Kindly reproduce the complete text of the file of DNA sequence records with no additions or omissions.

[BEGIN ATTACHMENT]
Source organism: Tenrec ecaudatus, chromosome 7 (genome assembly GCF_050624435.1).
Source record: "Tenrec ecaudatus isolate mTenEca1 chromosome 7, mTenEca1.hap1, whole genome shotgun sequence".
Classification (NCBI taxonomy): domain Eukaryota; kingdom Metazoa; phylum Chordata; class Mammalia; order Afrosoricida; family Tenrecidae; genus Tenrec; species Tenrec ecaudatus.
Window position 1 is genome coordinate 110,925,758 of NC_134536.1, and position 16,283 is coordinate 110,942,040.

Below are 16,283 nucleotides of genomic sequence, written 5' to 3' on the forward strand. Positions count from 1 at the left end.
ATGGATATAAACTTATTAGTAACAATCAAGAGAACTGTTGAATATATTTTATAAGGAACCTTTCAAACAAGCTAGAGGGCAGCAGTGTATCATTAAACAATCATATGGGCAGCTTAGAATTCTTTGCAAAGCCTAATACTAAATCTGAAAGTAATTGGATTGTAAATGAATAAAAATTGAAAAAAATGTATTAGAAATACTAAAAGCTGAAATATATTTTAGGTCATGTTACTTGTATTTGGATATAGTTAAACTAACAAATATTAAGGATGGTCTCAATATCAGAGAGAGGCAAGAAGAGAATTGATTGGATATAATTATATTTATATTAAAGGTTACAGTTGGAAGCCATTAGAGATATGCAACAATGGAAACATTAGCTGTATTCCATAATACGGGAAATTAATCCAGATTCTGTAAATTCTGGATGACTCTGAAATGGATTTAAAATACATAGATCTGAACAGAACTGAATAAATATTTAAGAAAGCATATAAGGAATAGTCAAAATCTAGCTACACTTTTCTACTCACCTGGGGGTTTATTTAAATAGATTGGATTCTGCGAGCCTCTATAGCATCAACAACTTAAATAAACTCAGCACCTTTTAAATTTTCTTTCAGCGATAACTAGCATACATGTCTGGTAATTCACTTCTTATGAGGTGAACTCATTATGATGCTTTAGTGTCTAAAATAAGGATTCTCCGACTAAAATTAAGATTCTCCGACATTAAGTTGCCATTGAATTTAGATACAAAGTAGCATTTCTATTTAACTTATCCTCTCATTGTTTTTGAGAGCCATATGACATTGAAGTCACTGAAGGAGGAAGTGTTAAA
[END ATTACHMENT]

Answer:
Source organism: Tenrec ecaudatus, chromosome 7 (genome assembly GCF_050624435.1).
Source record: "Tenrec ecaudatus isolate mTenEca1 chromosome 7, mTenEca1.hap1, whole genome shotgun sequence".
Classification (NCBI taxonomy): domain Eukaryota; kingdom Metazoa; phylum Chordata; class Mammalia; order Afrosoricida; family Tenrecidae; genus Tenrec; species Tenrec ecaudatus.
Window position 1 is genome coordinate 110,925,758 of NC_134536.1, and position 16,283 is coordinate 110,942,040.

Below are 16,283 nucleotides of genomic sequence, written 5' to 3' on the forward strand. Positions count from 1 at the left end.
ATGGATATAAACTTATTAGTAACAATCAAGAGAACTGTTGAATATATTTTATAAGGAACCTTTCAAACAAGCTAGAGGGCAGCAGTGTATCATTAAACAATCATATGGGCAGCTTAGAATTCTTTGCAAAGCCTAATACTAAATCTGAAAGTAATTGGATTGTAAATGAATAAAAATTGAAAAAAATGTATTAGAAATACTAAAAGCTGAAATATATTTTAGGTCATGTTACTTGTATTTGGATATAGTTAAACTAACAAATATTAAGGATGGTCTCAATATCAGAGAGAGGCAAGAAGAGAATTGATTGGATATAATTATATTTATATTAAAGGTTACAGTTGGAAGCCATTAGAGATATGCAACAATGGAAACATTAGCTGTATTCCATAATACGGGAAATTAATCCAGATTCTGTAAATTCTGGATGACTCTGAAATGGATTTAAAATACATAGATCTGAACAGAACTGAATAAATATTTAAGAAAGCATATAAGGAATAGTCAAAATCTAGCTACACTTTTCTACTCACCTGGGGGTTTATTTAAATAGATTGGATTCTGCGAGCCTCTATAGCATCAACAACTTAAATAAACTCAGCACCTTTTAAATTTTCTTTCAGCGATAACTAGCATACATGTCTGGTAATTCACTTCTTATGAGGTGAACTCATTATGATGCTTTAGTGTCTAAAATAAGGATTCTCCGACTAAAATTAAGATTCTCCGACATTAAGTTGCCATTGAATTTAGATACAAAGTAGCATTTCTATTTAACTTATCCTCTCATTGTTTTTGAGAGCCATATGACATTGAAGTCACTGAAGGAGGAAGTGTTAAA